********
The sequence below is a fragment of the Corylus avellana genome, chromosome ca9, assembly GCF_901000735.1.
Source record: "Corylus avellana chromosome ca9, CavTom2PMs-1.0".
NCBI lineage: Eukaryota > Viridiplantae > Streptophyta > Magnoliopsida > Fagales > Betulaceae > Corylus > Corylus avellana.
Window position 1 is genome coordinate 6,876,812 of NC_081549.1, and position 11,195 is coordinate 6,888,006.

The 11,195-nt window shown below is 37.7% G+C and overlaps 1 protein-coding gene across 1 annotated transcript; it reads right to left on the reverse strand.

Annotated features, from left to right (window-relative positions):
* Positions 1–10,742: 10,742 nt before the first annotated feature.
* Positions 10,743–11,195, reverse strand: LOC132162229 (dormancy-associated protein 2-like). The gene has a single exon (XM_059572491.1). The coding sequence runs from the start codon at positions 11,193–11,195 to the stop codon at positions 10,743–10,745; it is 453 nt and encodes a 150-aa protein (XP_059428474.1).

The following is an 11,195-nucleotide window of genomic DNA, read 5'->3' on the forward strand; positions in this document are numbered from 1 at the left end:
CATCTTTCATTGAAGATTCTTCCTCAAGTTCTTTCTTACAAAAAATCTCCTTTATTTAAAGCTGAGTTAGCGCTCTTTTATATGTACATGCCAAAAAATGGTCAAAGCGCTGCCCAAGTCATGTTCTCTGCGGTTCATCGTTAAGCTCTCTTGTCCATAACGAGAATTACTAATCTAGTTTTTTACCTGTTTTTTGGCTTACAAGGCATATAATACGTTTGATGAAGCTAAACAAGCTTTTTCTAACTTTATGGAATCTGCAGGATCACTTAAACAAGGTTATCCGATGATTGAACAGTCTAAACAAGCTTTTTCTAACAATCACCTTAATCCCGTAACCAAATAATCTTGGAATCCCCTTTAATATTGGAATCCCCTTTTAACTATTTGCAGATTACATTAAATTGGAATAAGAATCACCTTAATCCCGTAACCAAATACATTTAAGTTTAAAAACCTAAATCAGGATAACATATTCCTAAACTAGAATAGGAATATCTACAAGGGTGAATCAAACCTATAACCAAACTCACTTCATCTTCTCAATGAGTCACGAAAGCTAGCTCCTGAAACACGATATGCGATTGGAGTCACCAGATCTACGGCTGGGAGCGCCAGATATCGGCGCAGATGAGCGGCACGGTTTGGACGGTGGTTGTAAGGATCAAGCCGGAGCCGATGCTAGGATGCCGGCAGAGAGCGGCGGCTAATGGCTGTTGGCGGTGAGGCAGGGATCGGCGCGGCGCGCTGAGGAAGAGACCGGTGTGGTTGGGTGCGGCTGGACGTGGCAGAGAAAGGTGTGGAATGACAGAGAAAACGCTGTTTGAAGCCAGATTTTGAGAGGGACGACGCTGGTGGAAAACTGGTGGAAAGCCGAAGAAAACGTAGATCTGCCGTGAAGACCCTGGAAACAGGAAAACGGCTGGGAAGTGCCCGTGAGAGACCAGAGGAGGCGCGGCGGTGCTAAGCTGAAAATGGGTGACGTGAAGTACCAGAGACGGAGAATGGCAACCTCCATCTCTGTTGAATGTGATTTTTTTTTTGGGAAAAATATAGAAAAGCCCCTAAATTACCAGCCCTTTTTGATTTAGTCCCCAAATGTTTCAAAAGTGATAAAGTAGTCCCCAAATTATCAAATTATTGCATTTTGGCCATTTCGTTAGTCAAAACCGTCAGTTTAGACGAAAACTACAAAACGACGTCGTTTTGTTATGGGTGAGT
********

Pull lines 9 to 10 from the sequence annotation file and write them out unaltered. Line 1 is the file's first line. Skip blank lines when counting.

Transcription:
The following is an 11,195-nucleotide window of genomic DNA, read 5'->3' on the forward strand; positions in this document are numbered from 1 at the left end:
CATCTTTCATTGAAGATTCTTCCTCAAGTTCTTTCTTACAAAAAATCTCCTTTATTTAAAGCTGAGTTAGCGCTCTTTTATATGTACATGCCAAAAAATGGTCAAAGCGCTGCCCAAGTCATGTTCTCTGCGGTTCATCGTTAAGCTCTCTTGTCCATAACGAGAATTACTAATCTAGTTTTTTACCTGTTTTTTGGCTTACAAGGCATATAATACGTTTGATGAAGCTAAACAAGCTTTTTCTAACTTTATGGAATCTGCAGGATCACTTAAACAAGGTTATCCGATGATTGAACAGTCTAAACAAGCTTTTTCTAACAATCACCTTAATCCCGTAACCAAATAATCTTGGAATCCCCTTTAATATTGGAATCCCCTTTTAACTATTTGCAGATTACATTAAATTGGAATAAGAATCACCTTAATCCCGTAACCAAATACATTTAAGTTTAAAAACCTAAATCAGGATAACATATTCCTAAACTAGAATAGGAATATCTACAAGGGTGAATCAAACCTATAACCAAACTCACTTCATCTTCTCAATGAGTCACGAAAGCTAGCTCCTGAAACACGATATGCGATTGGAGTCACCAGATCTACGGCTGGGAGCGCCAGATATCGGCGCAGATGAGCGGCACGGTTTGGACGGTGGTTGTAAGGATCAAGCCGGAGCCGATGCTAGGATGCCGGCAGAGAGCGGCGGCTAATGGCTGTTGGCGGTGAGGCAGGGATCGGCGCGGCGCGCTGAGGAAGAGACCGGTGTGGTTGGGTGCGGCTGGACGTGGCAGAGAAAGGTGTGGAATGACAGAGAAAACGCTGTTTGAAGCCAGATTTTGAGAGGGACGACGCTGGTGGAAAACTGGTGGAAAGCCGAAGAAAACGTAGATCTGCCGTGAAGACCCTGGAAACAGGAAAACGGCTGGGAAGTGCCCGTGAGAGACCAGAGGAGGCGCGGCGGTGCTAAGCTGAAAATGGGTGACGTGAAGTACCAGAGACGGAGAATGGCAACCTCCATCTCTGTTGAATGTGATTTTTTTTTTGGGAAAAATATAGAAAAGCCCCTAAATTACCAGCCCTTTTTGATTTAGTCCCCAAATGTTTCAAAAGTGATAAAGTAGTCCCCAAATTATCAAATTATTGCATTTTGGCCATTTCGTTAGTCAAAACCGTCAGTTTAGACGAAAACTACAAAACGACGTCGTTTTGTTATGGGTGAGT